Pete Seeger, the songwriter dubbed “the conscience of America” and “the father of American folk music,” died on Monday night at 94. His grandson, Kitama Cahill Jackson, said he’d been hospitalized in New York for the past six days and died of natural causes. Seeger was a key figure in the American folk revival in the mid-twentieth century, known for his trademark five-string banjo and his support for various left-wing causes. He rose to fame in the forties as a member of the Weavers, singing hits including “Goodnight, Irene” and “If I Had a Hammer.” Seeger went on to write “Where Have All the Flowers Gone?,” “Turn! Turn! Turn!,” and “Kisses Sweeter Than Wine,” and popularized “We Shall Overcome.” “Songs won’t save the planet,” Seeger told his biographer, David Dunlap. “But, then, neither will books or speeches … Songs are sneaky things. They can slip across borders. Proliferate in prisons.”
Seeger has the distinction of being the only singer in the Rock and Roll Hall of Fame who was convicted of contempt of Congress for refusing to answer questions at the House Un-American Activities Committee. Due to his membership in the Communist Party during the forties, he was blacklisted and did not appear again on commercial television until 1967.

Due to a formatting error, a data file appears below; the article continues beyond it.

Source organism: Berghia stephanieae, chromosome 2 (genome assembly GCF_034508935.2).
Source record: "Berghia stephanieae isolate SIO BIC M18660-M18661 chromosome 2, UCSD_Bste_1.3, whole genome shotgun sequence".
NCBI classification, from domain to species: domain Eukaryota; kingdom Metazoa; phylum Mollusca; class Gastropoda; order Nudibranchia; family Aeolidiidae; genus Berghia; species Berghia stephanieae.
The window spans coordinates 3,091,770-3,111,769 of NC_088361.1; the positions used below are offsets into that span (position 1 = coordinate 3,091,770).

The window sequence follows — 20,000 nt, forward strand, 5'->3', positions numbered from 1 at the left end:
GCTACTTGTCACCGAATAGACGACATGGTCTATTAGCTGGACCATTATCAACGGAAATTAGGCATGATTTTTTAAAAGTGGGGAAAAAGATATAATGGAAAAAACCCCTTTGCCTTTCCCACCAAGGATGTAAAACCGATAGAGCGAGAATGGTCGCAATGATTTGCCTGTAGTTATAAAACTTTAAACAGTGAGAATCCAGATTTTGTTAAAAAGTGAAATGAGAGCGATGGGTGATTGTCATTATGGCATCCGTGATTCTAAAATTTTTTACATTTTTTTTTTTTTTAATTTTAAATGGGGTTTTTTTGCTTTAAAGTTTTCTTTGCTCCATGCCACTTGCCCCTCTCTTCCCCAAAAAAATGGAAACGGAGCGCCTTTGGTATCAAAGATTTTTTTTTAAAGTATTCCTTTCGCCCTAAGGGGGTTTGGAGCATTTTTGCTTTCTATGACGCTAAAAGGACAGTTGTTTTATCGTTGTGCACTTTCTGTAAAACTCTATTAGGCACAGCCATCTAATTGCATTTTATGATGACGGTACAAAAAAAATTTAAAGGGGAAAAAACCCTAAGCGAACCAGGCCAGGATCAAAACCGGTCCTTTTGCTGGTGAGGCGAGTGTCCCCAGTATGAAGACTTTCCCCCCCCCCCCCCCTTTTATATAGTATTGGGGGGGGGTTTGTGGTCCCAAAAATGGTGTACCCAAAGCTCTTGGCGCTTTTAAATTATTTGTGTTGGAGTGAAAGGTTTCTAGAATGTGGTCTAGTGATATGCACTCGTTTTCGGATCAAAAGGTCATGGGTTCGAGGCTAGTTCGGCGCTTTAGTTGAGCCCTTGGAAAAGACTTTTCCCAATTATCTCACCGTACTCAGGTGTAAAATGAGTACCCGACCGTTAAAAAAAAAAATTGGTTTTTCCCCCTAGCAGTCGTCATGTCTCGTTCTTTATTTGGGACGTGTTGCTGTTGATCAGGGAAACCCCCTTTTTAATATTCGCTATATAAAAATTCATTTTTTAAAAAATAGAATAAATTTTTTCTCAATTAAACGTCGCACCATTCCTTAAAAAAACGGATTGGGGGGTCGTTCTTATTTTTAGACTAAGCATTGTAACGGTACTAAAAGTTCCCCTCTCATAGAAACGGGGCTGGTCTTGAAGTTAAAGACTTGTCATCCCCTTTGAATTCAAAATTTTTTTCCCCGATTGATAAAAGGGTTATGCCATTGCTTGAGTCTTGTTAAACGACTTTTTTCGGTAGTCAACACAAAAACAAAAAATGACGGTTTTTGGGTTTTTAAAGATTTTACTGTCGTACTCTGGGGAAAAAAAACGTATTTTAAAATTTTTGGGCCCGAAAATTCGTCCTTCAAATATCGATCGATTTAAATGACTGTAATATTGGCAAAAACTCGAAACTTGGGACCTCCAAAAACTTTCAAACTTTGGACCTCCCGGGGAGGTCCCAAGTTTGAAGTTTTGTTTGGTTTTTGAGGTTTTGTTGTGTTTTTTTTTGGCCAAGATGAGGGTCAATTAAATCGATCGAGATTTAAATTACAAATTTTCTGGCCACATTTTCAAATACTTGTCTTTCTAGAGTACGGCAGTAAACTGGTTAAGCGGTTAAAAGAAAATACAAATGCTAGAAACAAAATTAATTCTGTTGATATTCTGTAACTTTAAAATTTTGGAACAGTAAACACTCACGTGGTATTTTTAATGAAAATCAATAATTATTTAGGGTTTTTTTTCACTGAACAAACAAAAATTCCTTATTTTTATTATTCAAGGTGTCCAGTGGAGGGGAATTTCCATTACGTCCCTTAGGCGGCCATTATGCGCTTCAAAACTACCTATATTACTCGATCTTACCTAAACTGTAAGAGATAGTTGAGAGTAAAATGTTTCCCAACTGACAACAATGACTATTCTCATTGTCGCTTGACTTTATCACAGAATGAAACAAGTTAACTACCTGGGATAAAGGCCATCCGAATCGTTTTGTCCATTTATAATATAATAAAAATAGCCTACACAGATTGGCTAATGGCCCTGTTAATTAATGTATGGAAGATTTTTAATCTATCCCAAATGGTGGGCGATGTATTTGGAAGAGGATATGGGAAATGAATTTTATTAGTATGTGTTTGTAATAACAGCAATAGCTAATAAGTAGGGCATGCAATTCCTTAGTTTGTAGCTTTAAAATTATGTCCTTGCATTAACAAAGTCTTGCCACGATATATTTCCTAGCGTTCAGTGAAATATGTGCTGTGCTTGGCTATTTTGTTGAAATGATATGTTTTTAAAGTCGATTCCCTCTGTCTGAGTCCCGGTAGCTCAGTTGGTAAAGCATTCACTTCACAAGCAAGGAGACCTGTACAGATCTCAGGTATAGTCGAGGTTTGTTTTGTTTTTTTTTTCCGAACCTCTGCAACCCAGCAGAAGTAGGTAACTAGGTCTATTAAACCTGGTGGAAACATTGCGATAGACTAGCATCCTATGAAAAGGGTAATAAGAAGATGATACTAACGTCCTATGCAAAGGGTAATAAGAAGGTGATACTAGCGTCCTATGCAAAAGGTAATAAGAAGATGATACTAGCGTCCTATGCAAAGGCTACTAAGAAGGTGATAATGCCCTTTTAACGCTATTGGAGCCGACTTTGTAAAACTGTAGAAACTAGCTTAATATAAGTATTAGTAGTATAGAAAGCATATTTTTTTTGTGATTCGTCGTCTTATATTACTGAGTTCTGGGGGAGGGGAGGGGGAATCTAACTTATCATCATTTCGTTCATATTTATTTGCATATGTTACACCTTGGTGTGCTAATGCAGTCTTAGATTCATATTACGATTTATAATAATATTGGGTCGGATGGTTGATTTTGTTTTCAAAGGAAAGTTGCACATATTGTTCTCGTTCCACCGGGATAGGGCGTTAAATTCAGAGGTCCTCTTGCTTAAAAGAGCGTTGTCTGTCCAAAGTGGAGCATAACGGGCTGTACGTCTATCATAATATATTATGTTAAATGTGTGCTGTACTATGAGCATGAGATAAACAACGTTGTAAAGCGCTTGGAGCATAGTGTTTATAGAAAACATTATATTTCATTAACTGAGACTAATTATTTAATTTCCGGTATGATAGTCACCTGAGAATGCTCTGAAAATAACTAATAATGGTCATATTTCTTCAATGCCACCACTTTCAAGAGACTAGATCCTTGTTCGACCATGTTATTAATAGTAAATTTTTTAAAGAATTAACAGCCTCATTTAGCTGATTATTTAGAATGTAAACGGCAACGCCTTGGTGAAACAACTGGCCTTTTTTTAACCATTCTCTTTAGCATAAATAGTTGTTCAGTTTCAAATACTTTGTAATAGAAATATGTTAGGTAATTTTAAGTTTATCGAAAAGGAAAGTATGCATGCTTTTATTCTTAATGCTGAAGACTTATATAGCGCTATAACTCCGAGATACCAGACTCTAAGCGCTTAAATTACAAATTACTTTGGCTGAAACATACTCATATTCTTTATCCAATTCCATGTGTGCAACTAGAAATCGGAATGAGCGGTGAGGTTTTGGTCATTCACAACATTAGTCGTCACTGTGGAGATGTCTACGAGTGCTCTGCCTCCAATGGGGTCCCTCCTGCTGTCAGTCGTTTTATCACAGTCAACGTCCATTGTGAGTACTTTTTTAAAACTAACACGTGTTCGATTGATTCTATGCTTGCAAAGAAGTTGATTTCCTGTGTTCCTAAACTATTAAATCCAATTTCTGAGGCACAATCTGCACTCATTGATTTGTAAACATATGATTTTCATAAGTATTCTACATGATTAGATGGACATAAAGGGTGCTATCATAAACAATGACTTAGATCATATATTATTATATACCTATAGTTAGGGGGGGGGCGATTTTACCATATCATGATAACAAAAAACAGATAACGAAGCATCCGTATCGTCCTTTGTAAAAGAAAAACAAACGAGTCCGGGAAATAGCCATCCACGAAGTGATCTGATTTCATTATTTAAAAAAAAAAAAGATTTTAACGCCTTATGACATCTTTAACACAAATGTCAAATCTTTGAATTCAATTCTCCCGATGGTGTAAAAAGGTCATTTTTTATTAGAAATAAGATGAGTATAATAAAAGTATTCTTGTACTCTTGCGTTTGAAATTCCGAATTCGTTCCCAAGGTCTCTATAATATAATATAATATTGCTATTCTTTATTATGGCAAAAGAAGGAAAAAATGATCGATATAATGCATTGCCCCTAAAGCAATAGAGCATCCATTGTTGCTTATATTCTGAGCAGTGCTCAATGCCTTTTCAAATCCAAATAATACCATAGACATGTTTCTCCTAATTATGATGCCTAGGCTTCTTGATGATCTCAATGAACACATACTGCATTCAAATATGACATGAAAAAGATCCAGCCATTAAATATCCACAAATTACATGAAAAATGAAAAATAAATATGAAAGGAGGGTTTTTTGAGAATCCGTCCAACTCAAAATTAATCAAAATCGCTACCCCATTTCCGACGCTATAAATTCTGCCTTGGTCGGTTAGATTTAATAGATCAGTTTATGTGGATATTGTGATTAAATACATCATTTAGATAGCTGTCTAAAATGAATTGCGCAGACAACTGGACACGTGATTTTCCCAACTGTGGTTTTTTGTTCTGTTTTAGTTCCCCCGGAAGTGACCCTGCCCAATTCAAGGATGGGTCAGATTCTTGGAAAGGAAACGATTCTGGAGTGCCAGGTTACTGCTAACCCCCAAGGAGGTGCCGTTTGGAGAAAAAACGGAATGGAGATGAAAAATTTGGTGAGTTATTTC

When Seeger was honored by the Kennedy Center in 1994, President Bill Clinton described him as “an inconvenient artist who dared to sing things as he saw them.” He supported the labor movement in the forties and fifties, marched with Dr. Martin Luther King Jr., participated in anti-Vietnam War rallies, and spent decades fighting to clean up the Hudson River.
Seeger and his wife Toshi lived on the same property in Beacon, NY since 1949. She died last year, just days before their 70th anniversary. The couple had three children and six grandchildren.
Seeger never retired from performing or political activism. He marched in the Occupy Wall Street protests, and joined Bruce Springsteen to sing “This Land Is Your Land” on the steps of the Lincoln Memorial during President Obama’s first inauguration. “He was so happy that day,” Springsteen recalled. “It was like, ‘Pete, you outlasted the bastards, man.’ It was so nice.”